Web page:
“We aren’t in an information age, we are in an entertainment age.” - Tony Robbins
Last Sunday we watched the 2012 James McTeigue film “The Raven” starring John Cusack, Alice Eve, and Luke Evans. This is another of these films that have proliferated in the last few years, where fact and fiction are blended into an unrecognisable glop. It is the sticky mess of a parallel universe where President Lincoln becomes a vampire hunter and where Edgar Allan Poe becomes an assistant to a police inspector who tries to catch a mass murderer. The film is theoretically a murder-mystery story inspired by the writings and life of Edgar Allan Poe. The screenwriters Hannah Shakespeare and Ben Livingston really go to town with this simple premise and construct a whimsy of a tale that brings in bits and pieces (including a ripped out tongue – sorry, bad pun) of some tales of Poe.
The plot is set in the mid-1800s and centres on Edgar Allan Poe (Cusack). A serial killer is on the loose, murdering people using Poe’s descriptions from his published stories and poems. Poe teams up with Detective Fields, a Baltimore policeman (Evans), to try and catch the killer by using his knowledge of the stories – he wrote them after all. Even though the stories are fictional, they start to become reality and the killer is always a step ahead of them. The events take on a personal note as Poe’s lover (Eve) becomes a target of the murderer. The plot attempts to demonstrate how Poe met his unexplained death.
On October 3, 1849, Poe was found on the streets of Baltimore delirious, “in great distress, and... in need of immediate assistance”, according to the man who found him, Joseph W. Walker. He was taken to the Washington Medical College, where he died on Sunday, October 7, 1849, at 5:00 in the morning. Poe was never coherent long enough to explain how he came to be in his dire condition, and, oddly, was wearing clothes that were not his own. Poe is said to have repeatedly called out the name “Reynolds” on the night before his death, though it is unclear to whom he was referring. All medical records, including his death certificate, have been lost. Newspapers at the time reported Poe’s death as “congestion of the brain” or “cerebral inflammation”, common euphemisms for deaths from disreputable causes such as alcoholism. The actual cause of death remains a mystery. Speculation has included delirium tremens, heart disease, epilepsy, syphilis, meningeal inflammation, cholera and rabies. One theory, dating from 1872, indicates that cooping – in which unwilling citizens who were forced to vote for a particular candidate were occasionally killed – was the cause of Poe’s death.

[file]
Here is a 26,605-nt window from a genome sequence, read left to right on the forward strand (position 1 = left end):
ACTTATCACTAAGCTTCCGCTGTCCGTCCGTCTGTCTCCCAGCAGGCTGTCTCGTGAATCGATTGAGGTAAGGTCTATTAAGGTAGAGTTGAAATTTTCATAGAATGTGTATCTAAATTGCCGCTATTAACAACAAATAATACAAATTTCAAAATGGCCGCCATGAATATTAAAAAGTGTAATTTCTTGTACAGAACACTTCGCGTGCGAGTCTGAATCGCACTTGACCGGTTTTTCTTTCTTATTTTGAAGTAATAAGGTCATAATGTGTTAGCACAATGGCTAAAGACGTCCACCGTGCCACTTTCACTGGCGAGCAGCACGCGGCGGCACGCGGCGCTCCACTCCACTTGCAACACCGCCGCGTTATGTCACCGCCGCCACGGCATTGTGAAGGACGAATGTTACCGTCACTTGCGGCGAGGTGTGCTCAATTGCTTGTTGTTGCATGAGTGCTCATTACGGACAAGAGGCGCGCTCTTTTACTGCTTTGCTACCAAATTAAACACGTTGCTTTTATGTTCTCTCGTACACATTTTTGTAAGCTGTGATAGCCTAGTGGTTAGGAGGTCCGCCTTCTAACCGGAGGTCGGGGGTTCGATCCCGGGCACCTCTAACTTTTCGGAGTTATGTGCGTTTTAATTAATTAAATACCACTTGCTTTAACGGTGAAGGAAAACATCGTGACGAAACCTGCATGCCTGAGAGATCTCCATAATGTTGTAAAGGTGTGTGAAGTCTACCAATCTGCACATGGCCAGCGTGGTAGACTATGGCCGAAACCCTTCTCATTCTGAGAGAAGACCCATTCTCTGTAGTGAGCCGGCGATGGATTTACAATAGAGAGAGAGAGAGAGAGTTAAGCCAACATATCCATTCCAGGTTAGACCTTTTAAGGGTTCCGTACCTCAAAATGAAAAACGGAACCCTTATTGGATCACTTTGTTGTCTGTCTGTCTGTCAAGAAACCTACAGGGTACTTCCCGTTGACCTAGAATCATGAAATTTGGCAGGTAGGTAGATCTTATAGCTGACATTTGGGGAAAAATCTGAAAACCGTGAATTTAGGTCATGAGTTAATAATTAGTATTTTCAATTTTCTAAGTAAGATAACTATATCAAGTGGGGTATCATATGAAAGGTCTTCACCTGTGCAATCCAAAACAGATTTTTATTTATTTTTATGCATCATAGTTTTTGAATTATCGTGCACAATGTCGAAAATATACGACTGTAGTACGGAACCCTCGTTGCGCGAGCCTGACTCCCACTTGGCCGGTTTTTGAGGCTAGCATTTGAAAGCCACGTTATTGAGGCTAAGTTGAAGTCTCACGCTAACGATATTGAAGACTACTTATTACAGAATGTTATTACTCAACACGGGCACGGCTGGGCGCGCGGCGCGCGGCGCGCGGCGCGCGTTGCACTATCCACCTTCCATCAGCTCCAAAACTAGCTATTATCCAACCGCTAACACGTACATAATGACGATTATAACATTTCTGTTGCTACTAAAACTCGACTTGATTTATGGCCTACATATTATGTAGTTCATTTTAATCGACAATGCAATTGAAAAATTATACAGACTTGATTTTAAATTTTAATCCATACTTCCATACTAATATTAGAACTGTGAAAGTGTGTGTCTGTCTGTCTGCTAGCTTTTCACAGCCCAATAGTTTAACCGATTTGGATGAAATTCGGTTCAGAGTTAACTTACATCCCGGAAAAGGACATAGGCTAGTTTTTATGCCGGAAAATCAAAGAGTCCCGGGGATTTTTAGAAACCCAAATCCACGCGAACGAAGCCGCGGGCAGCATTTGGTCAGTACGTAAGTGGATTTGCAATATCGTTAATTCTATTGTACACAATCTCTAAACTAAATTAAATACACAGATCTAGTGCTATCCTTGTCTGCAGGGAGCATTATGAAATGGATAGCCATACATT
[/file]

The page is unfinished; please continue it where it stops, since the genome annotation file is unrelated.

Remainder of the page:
The movie was average and trod on territory that was already much trodden on. It was quite uninspiring really, and the innovation was clumsily balanced on the Edgar Allan Poe connection. The Poe stories are used as a bit of pepper to season the unpalatable fare and it seems that the emphasis that the director wants to place on the genre of movie he is making is quite unclear. Is it a murder mystery? Is it a horror movie? Is it a comedy/horror one? The viewer is a little confused and the basic premise begins to grate by about 30 minutes into the movie.
There are some suitably atmospheric shots and passable cinematography overall. The film was shot in Novi Sad and Belgrade in Serbia, and in Budapest, Hungary. The well-preserved old buildings in these locations give the film an “authentic feel”, but one only has to listen to the dialogue and quite a lot of the modern-day expressions and slang the actors use, and the feeling is lost. The actors play passably, but somehow they don’t seem too engaged. It’s an average performance all round and Cusack did not convince me as the troubled, driven and passionate Poe. Alice Eve who played Poe’s girlfriend was a little bit of a cut-out and the role of romantic heroine did not fit in too well into the plot. Luke Evans as Detective Fields was a little to earnest and poker-faced, trying to act in a “heroic” way, but he fumbled and stumbled and was a little ineffectual.
This was a very strange movie all told. We had to concentrate quite a bit watching it, trying to keep ourselves involved, but we went off on tangential conversations 2-3 times during its course. For a Sunday matinee at home, “it’s OK” – watch it with a few others and tell a few jokes over the popcorn while watching it and then it may be an enjoyable experience…